This review comes to you with several admonitions right up front. First, before reading any further, if you do not have Rustall, go to your nearest hobby shop and get it or jump on the web site and order this product right now before reading any further. Hands down, it's great! No modeler should be without it as an essential part of their tool set. Second, what you will read in this review is not a rehash of what's already out there on the web. This is a totally fresh perspective from a modeler that has had no experience degrading his subjects to such a derelict condition.
In case you are thinking "this really isn't my cup of tea" let me share with you what I learned about the psychology of encRUSTation. Several significant shocks enveloped my mind as I began to think about how I was going to use this product. The first was that I was a die hard purist from day one. I never had the desire to do anything less than factory fresh finishes. This desire was compounded by the fact that I painted real cars for a living and spent all of my time eradicating rust. Now we want the stuff? Go figure!
The second significant shock was found when I began to search my unbuilt collection for something to use as a subject for the review. I searched high and low for one kit that I could sacrifice for this most unusual adventure. The 1948 MG TC stood out like a good candidate for my first "rust bucket." If you are like me, it is very easy to find yourself in a mindset that can limit your enjoyment of the hobby. Using the Rustall product was an outstanding opportunity to stretch my skills as a modeler and get a taste of the artsy side of the hobby.
If you want it to look old and rusty, nothing will do it better than RUSTALL™!
The RUSTALL™formula is designed to produce a random rust pattern on metal, styrene, cast resin and even paper.
RUSTALL™ is non-corrosive, dries fast, won't craze plastic and cleans up with soap and water.
RUSTALL™ is quick, with just four easy steps and requires no special equipment to produce professional results.
RUSTALL™comes to us from the Kuras Design Group and retails for $19.95. The package contains 4 two ounce bottles, labeled 1 thru 4. Bottle 1 contains the Rustall, bottle 2 contains Blackwash, bottle 3 contains Dead Flat and bottle 4 contains Dust.
When you order the set, it may be worth your while to get an extra bottle or two of the Rustall(#1) as it goes the quickest of the four. It has been on the market for about 15 years. The review sample was shipped with several samples to wet my appetite. Each sample demonstrated the effect of each of the four solutions. The instructions on the back of the package are clear and simple.
APPLYING THE RUSTALL
Make sure you read the instructions on the back of the package several times. Although the process is very simple, Captain Rustall provides several very important tips that are easy to miss. I jumped to a wrong conclusion that the Rustall was way too diluted on my first application. After rereading the instructions, I found that it is designed to leave a "light" layer of rust. This allows you to control the weathering from subtle to "solid rust."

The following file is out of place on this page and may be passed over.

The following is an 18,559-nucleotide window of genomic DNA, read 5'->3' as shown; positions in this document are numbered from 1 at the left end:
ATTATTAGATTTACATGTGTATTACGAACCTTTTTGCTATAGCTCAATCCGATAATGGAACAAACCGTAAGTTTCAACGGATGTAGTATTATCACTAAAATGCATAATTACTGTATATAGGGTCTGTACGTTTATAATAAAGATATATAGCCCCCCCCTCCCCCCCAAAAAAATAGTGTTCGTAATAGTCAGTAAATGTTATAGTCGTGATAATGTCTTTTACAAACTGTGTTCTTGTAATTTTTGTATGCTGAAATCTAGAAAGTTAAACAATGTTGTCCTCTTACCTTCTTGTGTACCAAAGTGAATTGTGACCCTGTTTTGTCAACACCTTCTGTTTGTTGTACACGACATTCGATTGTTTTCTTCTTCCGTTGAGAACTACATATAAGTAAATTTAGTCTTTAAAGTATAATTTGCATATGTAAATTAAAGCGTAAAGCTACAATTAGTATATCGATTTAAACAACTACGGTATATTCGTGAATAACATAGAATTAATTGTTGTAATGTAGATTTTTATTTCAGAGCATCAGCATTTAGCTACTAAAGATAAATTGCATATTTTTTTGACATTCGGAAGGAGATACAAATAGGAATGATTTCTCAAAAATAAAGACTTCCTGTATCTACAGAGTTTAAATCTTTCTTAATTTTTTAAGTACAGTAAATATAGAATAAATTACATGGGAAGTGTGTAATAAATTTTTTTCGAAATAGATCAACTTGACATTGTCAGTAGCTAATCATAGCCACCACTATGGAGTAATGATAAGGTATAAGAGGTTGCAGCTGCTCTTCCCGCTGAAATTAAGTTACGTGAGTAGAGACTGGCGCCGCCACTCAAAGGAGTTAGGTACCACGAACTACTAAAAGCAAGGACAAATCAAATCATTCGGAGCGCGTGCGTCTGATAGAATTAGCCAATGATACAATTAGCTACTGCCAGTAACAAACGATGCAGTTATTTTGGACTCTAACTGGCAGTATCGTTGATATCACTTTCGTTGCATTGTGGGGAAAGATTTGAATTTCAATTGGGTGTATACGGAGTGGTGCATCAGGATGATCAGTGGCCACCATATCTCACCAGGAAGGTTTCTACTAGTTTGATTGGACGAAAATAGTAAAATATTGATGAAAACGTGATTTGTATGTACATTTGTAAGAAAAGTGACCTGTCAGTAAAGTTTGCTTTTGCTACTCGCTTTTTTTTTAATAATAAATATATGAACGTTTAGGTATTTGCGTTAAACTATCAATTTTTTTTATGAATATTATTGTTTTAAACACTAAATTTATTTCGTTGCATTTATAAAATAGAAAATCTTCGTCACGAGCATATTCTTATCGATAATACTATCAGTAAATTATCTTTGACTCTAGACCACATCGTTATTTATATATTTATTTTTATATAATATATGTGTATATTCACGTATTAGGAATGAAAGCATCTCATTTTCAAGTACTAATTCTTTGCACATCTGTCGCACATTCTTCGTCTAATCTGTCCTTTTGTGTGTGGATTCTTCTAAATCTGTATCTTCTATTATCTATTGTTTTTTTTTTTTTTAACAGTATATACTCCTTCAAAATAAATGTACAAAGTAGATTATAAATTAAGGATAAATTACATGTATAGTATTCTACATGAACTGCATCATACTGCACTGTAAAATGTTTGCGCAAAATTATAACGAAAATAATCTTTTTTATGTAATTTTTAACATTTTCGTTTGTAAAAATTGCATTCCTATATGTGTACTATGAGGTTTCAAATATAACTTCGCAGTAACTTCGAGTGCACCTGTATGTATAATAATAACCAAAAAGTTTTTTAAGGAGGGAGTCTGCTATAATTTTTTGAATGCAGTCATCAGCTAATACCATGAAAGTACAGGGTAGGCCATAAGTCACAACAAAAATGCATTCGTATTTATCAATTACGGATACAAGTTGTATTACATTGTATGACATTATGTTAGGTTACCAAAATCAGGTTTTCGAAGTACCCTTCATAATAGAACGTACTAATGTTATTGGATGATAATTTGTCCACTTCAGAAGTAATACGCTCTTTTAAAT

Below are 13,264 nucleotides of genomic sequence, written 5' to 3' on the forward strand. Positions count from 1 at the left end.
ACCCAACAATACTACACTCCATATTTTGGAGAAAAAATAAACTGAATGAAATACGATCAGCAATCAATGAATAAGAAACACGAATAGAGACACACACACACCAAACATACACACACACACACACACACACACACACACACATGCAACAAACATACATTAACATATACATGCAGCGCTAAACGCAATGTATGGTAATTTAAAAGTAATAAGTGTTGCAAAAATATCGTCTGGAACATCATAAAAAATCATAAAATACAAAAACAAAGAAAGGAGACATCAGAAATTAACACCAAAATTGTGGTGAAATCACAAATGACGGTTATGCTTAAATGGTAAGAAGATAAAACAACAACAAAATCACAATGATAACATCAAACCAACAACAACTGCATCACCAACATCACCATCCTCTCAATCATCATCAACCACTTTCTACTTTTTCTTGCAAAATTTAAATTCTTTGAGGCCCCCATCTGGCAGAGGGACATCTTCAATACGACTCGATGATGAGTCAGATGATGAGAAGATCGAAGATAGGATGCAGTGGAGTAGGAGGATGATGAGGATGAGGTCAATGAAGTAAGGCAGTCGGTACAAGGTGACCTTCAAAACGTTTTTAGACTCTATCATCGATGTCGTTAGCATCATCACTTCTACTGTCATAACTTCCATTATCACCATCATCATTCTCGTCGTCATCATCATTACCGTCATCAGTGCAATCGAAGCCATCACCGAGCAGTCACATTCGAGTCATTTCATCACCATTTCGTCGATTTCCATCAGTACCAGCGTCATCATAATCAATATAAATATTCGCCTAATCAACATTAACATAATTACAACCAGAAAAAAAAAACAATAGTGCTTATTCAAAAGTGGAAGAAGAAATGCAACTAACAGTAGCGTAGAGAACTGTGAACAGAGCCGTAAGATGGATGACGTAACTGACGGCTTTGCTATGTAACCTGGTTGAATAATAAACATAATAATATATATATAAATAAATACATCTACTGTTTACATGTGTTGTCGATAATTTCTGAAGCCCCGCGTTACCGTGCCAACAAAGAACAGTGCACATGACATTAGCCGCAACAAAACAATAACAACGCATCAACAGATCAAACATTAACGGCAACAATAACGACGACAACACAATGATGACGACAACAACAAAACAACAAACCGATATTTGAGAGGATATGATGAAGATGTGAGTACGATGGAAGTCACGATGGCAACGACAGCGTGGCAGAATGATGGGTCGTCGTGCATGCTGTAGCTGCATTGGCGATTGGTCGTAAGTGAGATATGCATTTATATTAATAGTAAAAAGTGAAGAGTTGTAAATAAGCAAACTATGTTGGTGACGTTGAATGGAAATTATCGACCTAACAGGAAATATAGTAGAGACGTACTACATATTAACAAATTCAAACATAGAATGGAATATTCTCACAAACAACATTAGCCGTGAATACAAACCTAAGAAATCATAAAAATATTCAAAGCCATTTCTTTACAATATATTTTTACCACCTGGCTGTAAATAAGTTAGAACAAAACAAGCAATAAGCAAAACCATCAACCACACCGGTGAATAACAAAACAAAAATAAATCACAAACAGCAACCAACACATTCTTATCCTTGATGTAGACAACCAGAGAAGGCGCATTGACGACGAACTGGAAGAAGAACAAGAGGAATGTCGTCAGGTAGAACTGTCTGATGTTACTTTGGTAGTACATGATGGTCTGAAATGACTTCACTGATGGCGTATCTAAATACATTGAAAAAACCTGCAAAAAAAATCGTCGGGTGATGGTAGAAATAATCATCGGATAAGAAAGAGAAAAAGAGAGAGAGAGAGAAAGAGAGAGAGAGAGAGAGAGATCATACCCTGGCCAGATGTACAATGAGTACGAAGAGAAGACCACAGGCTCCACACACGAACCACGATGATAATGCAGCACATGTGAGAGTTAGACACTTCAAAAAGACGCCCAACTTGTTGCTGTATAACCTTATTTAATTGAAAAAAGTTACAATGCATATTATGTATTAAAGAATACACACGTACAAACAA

The second observation I made was that as I brushed the Rustall onto the surface, it tended to run on the surface and not evenly distribute. After reading the instructions again, I found that you may paint the part first with a dark grey or brown paint and coat the part with dust from bottle #4 before the paint dries. I tried this on the transmission first. I swabbed the flywheel housing with some Testors flat brown using a q-tip to avoid any brush strokes. I the dusted the wet paint with the dirt. After the paint dried, I took a flat bristle brush and knocked of the larger chunks of dust. Now I was getting somewhere! The granularity and/or porosity of the surface you are rusting will directly affect the number of coats of Rustall you will apply. Experiment until you find the effect that is appropriate for your subject.
Here we can see the wide variety of aging effects using the Rustall process.
With the engine block below, my first attempt is shown on the oil pan and main block. You can see how the Rustall ran because it had nothing to grab on to.
The cylinder head and valve cover is attempt #2 with progressive coats of rust and final wash of black.
APPLYING THE DIRT
The transmission and fly wheel housing have been coated with dirt and then rust. Notice the granularity of the surface. Some of the chunks of dirt are large, so you may want to pre-sift it to get a uniform appearance.
APPLYING THE BLACKWASH
It was a real treat to test the Blackwash on the recessed panel lines of my newly finished Hasegawa 1/72 P51D Mustang.
Upon first using the wash, I jumped to the same conclusion that I did on the Rustall, that it was too diluted. I then realized that you start with "subtle" and work your way to "bold" by repeating the application however many times you need.
This is a really versatile weathering technique and will not harm the painted surface in any way. You can augment the Blackwash with pastels and other mediums if you desire. You have total control.
This photo illustrates the use of Rustall, Blackwash and Deadflat on the exhaust manifold.
Here the effective use of all four weathering mediums is brought to bear on a very convincing subject. Notice how almost every facet of this vehicle makes use of shades, tones, and texture to attain a stunning result.